An incendiary letter from Gen. Lev Rokhlin, head of the Russian Duma’s Defense Committee, continued to reverberate this week, as Prime Minister Viktor Chernomyrdin denounced the general for his actions while participants of a "Russia is Our Home" political meeting refused to allow Rokhlin near the rostrum. Russia’s latest brouhaha over the armed forces and military reform was triggered last week by a letter from Rokhlin that, among other things, blamed President Boris Yeltsin for the army’s disastrous state and called upon Russian officers to protest against the government’s defense policies. (See Monitor, June 26) Rokhlin is a member of the "Russia is Our Home" faction, and Chernomyrdin on June 30 blasted the Russian lawmaker for failing to consult with the movement’s leadership before issuing his appeal. More to the point, Chernomyrdin called Rokhlin’s letter a "great political mistake" and said that the general deserves to be punished for an action that Chernomyrdin implied could further exacerbate tensions in Russia’s troubled armed forces. The Political Council of "Russia is Our Home," which discussed expelling Rokhlin from the movement, decided ultimately to defer the issue to an upcoming general meeting. (Ekho Moskvy, Itar-Tass, June 30)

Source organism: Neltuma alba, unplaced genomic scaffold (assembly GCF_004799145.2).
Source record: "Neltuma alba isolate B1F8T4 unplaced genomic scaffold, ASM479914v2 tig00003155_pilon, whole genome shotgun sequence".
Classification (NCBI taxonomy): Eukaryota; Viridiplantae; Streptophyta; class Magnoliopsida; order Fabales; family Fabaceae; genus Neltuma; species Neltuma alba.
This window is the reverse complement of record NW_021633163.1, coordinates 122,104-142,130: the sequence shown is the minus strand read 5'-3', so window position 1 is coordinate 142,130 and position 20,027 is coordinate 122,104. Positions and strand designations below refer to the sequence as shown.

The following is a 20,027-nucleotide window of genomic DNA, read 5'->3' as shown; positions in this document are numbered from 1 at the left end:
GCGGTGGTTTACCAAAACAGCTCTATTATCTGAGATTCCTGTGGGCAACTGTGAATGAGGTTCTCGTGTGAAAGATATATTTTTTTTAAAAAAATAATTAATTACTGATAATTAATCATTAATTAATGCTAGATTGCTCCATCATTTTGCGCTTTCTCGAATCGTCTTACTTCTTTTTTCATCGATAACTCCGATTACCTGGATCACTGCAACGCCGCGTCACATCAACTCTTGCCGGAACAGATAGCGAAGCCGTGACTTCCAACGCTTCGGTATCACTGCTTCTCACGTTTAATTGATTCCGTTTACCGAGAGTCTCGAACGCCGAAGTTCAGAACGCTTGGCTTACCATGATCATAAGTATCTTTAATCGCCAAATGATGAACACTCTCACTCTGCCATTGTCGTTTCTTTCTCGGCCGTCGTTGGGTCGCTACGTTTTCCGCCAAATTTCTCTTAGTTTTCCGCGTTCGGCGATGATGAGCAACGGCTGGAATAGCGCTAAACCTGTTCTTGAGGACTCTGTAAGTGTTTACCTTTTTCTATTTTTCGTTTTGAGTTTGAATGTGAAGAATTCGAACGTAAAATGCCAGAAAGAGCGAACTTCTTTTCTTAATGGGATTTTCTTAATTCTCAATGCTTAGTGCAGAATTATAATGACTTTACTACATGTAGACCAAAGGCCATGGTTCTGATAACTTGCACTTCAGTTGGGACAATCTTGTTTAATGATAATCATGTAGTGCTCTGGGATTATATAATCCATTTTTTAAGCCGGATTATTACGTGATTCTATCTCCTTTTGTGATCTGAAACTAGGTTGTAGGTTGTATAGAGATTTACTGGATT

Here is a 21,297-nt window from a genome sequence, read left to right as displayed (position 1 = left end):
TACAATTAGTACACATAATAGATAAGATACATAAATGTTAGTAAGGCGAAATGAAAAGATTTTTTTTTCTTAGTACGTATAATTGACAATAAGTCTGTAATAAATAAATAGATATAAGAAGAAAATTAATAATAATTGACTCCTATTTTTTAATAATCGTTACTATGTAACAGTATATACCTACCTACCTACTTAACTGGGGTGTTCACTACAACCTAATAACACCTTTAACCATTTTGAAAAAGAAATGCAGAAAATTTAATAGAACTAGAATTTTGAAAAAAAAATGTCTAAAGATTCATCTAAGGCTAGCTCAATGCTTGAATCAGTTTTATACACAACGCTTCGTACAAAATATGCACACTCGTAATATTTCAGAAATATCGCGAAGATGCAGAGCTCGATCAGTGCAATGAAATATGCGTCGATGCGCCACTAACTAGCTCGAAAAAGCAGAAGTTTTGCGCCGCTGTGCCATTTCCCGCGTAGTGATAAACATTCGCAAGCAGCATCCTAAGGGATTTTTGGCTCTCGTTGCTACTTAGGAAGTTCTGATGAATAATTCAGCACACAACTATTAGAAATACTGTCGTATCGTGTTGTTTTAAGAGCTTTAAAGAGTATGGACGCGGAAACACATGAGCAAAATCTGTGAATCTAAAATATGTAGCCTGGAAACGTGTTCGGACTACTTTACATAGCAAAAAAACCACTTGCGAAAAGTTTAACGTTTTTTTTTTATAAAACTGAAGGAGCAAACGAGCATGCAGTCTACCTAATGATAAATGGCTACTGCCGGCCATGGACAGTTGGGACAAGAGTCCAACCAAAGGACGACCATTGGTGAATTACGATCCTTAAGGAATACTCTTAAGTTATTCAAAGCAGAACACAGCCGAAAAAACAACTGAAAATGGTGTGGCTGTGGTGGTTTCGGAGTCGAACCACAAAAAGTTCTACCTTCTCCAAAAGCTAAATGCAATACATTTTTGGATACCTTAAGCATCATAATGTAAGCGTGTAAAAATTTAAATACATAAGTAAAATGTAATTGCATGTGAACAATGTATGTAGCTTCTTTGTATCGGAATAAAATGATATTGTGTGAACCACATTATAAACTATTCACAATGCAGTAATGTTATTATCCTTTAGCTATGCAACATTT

Rokhlin’s inflammatory appeal was a double blow to Chernomyrdin because — in addition to opening a rift in the "Russia is Our Home" movement — the Russian prime minister is himself playing a role in the latest of the government’s interminable attempts to draft and implement a far-reaching military reform program. Rokhlin’s appeal comes, moreover, at a sensitive time. Against a background of growing disgruntlement in the armed forces, Yeltsin on May 22 cashiered then defense minister Igor Rodionov for his abrasive behavior and his inability to work with the rest of the government on the military reform issue. Newly named defense chief Gen. Igor Sergeev has since that time worked quickly to put the military reform effort on track and to restore some stability to the army. The Kremlin, meanwhile, is clearly looking to impart a sense of urgency with regard to its defense restructuring efforts. A new military reform draft program will apparently be examined at a meeting of Russia’s Defense Council later this month, but unless Sergeev is a far more astute and able operator than were his two predecessors, the problem of resuscitating the country’s bedraggled armed forces looks likely to remain a politically explosive one.
Killing Two Dogs with One Bone; Yeltsin Sacks Siberian Governor.